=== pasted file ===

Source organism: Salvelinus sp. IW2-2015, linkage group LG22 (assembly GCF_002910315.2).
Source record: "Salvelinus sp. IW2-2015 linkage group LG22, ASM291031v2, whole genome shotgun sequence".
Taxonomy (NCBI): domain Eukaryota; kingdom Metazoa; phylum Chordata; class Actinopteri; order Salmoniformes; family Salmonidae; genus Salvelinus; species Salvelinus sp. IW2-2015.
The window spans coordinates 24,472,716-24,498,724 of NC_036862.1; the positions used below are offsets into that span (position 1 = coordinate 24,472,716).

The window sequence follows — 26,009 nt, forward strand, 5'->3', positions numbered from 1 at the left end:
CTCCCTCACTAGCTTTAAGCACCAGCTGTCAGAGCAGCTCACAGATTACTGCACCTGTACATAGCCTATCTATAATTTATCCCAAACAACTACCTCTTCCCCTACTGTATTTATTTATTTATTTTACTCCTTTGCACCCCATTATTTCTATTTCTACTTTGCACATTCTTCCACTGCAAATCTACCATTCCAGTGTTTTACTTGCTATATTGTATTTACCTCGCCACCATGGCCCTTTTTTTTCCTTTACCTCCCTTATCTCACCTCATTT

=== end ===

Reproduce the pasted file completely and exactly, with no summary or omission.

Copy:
Source organism: Salvelinus sp. IW2-2015, linkage group LG22 (assembly GCF_002910315.2).
Source record: "Salvelinus sp. IW2-2015 linkage group LG22, ASM291031v2, whole genome shotgun sequence".
Taxonomy (NCBI): domain Eukaryota; kingdom Metazoa; phylum Chordata; class Actinopteri; order Salmoniformes; family Salmonidae; genus Salvelinus; species Salvelinus sp. IW2-2015.
The window spans coordinates 24,472,716-24,498,724 of NC_036862.1; the positions used below are offsets into that span (position 1 = coordinate 24,472,716).

The window sequence follows — 26,009 nt, forward strand, 5'->3', positions numbered from 1 at the left end:
CTCCCTCACTAGCTTTAAGCACCAGCTGTCAGAGCAGCTCACAGATTACTGCACCTGTACATAGCCTATCTATAATTTATCCCAAACAACTACCTCTTCCCCTACTGTATTTATTTATTTATTTTACTCCTTTGCACCCCATTATTTCTATTTCTACTTTGCACATTCTTCCACTGCAAATCTACCATTCCAGTGTTTTACTTGCTATATTGTATTTACCTCGCCACCATGGCCCTTTTTTTTCCTTTACCTCCCTTATCTCACCTCATTT